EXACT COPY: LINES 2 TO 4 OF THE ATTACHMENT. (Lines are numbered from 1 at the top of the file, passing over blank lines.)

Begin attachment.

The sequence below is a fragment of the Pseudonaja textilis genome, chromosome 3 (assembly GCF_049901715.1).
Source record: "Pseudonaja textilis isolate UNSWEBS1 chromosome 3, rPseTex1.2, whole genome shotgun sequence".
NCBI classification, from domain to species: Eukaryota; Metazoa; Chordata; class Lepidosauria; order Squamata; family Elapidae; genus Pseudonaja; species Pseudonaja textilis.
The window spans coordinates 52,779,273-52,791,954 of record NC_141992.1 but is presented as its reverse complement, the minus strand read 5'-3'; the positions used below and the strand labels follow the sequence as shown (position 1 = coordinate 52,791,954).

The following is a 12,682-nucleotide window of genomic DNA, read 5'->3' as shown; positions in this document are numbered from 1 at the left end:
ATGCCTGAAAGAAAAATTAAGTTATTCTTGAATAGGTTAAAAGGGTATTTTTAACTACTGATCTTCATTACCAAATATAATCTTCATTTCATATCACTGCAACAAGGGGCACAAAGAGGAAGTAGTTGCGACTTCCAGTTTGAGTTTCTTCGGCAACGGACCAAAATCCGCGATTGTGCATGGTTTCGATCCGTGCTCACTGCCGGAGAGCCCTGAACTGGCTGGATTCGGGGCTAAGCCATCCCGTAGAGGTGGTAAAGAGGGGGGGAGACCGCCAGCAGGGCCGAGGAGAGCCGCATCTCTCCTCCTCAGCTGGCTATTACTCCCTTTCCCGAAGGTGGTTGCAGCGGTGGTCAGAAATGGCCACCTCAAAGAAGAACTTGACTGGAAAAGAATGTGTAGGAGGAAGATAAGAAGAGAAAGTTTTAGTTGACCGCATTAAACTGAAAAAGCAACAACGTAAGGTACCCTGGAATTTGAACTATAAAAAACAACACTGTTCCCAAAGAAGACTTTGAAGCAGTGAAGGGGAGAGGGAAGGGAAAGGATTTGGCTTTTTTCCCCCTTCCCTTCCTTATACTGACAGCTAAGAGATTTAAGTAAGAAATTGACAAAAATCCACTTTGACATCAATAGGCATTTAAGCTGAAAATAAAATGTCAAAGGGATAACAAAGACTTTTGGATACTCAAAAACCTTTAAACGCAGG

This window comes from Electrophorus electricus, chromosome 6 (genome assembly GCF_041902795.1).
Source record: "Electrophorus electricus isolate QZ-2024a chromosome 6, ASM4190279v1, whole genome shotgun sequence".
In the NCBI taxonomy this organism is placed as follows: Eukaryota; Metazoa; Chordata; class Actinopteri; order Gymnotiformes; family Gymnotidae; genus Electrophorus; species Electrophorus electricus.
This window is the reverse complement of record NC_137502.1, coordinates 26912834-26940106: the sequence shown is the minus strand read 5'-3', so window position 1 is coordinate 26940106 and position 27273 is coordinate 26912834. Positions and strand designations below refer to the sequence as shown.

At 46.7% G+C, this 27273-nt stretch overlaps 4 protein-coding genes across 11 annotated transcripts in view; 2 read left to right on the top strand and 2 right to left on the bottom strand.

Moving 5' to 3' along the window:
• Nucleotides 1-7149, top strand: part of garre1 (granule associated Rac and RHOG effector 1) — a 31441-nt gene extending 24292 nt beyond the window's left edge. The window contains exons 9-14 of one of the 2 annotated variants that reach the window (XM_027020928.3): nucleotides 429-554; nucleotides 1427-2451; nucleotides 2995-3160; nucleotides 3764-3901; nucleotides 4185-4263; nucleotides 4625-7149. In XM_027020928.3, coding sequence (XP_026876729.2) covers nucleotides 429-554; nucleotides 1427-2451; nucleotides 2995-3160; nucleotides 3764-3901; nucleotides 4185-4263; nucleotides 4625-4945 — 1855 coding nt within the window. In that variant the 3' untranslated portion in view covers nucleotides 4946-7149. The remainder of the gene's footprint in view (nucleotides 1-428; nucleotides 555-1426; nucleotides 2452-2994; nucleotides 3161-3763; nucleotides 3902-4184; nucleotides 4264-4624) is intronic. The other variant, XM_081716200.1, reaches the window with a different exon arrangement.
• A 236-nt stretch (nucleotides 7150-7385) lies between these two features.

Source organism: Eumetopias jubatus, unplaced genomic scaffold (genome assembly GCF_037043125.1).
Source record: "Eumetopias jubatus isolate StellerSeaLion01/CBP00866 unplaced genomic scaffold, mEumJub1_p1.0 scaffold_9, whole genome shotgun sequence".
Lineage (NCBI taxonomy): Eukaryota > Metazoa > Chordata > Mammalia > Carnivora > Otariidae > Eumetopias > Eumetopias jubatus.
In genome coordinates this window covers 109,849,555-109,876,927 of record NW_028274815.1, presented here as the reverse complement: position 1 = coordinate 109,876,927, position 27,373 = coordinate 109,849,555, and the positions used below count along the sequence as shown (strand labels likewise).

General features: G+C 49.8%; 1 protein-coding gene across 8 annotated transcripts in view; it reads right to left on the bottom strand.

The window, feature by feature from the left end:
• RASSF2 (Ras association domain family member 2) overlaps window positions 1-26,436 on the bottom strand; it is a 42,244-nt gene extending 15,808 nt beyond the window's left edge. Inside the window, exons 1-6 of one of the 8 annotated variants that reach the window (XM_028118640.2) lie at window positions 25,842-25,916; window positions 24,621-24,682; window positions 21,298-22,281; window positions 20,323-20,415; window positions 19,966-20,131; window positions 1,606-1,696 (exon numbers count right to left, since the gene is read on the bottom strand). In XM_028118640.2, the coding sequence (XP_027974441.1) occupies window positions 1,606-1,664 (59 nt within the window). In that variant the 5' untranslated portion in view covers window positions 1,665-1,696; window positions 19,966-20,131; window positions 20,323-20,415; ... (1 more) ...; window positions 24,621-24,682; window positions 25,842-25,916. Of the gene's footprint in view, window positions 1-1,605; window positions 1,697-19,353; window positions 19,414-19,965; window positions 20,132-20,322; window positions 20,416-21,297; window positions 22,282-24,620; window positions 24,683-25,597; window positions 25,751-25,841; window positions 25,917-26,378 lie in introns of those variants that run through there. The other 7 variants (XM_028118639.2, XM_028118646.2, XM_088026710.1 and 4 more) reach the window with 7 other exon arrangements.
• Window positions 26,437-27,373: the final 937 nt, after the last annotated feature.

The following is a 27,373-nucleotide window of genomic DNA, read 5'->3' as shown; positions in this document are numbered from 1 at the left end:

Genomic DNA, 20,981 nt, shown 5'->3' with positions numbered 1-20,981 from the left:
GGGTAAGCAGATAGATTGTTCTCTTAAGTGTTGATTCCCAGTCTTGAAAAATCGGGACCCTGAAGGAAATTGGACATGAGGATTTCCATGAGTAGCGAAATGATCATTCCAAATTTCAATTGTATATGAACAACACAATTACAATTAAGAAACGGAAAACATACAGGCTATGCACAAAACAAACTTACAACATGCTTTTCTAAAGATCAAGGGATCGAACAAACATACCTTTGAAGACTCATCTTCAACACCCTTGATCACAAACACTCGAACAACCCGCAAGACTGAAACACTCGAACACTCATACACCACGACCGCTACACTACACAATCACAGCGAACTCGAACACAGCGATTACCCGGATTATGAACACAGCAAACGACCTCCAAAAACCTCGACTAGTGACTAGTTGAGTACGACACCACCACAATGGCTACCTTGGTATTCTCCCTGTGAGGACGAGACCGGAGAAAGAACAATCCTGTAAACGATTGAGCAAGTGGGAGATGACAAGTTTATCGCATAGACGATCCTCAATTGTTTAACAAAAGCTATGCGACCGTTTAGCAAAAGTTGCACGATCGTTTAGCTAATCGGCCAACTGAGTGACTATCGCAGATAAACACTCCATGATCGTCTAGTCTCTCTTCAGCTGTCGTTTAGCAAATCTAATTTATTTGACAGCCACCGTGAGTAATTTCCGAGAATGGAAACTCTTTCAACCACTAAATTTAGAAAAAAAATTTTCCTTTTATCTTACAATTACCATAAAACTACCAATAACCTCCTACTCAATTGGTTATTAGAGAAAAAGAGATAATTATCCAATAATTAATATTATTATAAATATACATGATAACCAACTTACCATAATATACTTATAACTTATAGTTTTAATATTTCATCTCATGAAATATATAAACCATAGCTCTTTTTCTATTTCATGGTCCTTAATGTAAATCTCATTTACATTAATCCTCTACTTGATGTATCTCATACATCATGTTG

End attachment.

Source record: "Pseudonaja textilis isolate UNSWEBS1 chromosome 3, rPseTex1.2, whole genome shotgun sequence".
NCBI classification, from domain to species: Eukaryota; Metazoa; Chordata; class Lepidosauria; order Squamata; family Elapidae; genus Pseudonaja; species Pseudonaja textilis.
The window spans coordinates 52,779,273-52,791,954 of record NC_141992.1 but is presented as its reverse complement, the minus strand read 5'-3'; the positions used below and the strand labels follow the sequence as shown (position 1 = coordinate 52,791,954).